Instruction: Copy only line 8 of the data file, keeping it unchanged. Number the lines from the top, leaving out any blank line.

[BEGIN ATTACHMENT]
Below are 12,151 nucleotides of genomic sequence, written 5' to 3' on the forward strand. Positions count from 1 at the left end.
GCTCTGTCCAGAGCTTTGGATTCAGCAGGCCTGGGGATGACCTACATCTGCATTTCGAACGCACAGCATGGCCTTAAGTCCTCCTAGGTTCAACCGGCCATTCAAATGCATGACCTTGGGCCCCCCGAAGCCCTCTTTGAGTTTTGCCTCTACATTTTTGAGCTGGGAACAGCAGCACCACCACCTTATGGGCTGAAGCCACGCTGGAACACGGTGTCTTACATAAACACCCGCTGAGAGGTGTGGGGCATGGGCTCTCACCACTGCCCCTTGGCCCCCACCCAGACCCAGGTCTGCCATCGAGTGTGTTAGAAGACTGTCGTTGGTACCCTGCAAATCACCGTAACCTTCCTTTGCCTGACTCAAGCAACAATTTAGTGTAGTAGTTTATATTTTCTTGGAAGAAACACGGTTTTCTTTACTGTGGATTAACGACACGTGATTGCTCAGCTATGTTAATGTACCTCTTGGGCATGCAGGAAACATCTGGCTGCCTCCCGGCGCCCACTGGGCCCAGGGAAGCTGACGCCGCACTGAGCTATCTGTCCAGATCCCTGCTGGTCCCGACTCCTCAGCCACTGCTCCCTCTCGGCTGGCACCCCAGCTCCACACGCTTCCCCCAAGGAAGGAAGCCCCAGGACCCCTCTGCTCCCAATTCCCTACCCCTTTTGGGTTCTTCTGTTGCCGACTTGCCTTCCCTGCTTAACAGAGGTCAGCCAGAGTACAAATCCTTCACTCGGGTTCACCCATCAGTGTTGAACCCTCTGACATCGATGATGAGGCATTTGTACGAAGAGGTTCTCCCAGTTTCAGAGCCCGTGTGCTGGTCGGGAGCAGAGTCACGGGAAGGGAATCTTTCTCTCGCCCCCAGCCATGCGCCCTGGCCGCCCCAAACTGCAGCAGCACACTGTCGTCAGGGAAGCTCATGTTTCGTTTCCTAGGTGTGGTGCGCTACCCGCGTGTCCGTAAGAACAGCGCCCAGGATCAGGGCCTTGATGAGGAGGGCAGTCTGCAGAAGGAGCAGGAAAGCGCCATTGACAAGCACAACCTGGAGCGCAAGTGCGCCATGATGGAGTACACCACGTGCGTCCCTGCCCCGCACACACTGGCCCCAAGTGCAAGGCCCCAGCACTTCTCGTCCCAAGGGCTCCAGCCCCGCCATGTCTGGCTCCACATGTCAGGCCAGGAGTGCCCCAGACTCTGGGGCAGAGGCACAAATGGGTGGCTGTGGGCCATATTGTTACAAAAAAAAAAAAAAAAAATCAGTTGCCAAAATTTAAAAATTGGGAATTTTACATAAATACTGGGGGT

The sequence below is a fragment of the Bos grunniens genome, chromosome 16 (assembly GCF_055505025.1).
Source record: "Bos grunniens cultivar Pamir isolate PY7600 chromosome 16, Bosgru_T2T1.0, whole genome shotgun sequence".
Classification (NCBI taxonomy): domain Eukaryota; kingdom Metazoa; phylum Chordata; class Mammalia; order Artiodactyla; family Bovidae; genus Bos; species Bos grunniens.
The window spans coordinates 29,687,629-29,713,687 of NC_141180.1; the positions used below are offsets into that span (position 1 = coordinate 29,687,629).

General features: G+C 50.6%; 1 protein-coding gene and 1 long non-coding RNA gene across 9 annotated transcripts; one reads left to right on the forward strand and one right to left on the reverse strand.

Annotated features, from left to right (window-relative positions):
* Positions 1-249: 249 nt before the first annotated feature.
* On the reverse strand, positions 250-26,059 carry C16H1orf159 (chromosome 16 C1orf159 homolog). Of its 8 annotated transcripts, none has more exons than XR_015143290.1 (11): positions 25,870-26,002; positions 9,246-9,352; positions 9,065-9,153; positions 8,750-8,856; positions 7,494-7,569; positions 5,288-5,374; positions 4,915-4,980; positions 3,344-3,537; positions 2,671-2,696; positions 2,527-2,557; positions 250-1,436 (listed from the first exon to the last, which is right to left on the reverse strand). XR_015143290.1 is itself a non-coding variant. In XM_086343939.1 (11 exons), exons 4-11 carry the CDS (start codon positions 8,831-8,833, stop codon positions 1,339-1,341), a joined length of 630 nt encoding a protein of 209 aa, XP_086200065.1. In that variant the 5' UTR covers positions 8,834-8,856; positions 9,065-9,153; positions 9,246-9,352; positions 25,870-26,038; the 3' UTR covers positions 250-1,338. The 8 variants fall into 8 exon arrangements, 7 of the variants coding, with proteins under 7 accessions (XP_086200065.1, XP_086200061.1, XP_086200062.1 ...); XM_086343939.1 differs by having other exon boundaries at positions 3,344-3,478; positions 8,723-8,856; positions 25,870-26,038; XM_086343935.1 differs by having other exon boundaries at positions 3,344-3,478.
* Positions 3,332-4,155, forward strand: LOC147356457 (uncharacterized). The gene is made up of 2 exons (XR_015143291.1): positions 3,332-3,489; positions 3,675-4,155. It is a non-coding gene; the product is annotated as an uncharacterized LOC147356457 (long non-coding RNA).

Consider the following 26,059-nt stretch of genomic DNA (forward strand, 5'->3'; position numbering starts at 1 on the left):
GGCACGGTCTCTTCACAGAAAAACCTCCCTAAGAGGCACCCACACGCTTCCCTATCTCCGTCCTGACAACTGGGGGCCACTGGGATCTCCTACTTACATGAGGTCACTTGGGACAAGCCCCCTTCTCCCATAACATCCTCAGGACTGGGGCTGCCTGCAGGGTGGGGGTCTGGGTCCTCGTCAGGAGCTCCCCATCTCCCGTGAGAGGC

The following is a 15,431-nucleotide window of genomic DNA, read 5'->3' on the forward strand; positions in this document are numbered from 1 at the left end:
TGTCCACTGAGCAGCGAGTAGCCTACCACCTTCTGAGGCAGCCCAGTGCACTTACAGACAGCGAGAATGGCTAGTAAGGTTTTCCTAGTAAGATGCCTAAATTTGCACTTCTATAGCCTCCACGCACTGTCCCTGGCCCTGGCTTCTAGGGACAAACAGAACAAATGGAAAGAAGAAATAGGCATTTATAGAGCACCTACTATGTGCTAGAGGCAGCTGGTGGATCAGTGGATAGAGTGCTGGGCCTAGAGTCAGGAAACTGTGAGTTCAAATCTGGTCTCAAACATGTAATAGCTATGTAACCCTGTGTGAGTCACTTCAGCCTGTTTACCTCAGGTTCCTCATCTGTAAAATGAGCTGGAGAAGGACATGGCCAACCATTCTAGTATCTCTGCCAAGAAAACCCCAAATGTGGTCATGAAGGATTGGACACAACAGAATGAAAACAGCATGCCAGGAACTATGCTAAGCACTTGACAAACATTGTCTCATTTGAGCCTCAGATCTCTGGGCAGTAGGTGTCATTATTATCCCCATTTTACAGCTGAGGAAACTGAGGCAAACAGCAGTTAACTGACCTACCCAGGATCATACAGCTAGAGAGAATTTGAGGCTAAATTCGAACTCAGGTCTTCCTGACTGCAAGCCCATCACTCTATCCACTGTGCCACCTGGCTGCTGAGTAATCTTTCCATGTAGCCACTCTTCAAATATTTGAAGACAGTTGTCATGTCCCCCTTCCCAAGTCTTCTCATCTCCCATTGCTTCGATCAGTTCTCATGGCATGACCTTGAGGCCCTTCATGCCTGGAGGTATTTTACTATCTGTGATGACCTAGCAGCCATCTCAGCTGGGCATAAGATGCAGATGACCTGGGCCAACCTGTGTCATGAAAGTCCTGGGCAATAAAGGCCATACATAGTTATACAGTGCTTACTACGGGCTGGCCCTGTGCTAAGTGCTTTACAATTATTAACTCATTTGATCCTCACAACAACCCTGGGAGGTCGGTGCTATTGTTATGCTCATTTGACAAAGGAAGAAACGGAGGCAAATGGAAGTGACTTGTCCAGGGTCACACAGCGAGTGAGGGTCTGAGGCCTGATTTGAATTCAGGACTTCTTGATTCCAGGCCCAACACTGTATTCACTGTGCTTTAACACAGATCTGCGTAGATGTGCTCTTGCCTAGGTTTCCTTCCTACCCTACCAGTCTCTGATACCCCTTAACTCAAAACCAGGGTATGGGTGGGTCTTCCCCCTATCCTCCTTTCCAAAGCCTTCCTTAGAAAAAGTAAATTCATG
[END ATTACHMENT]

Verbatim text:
Annotated features, from left to right (window-relative positions):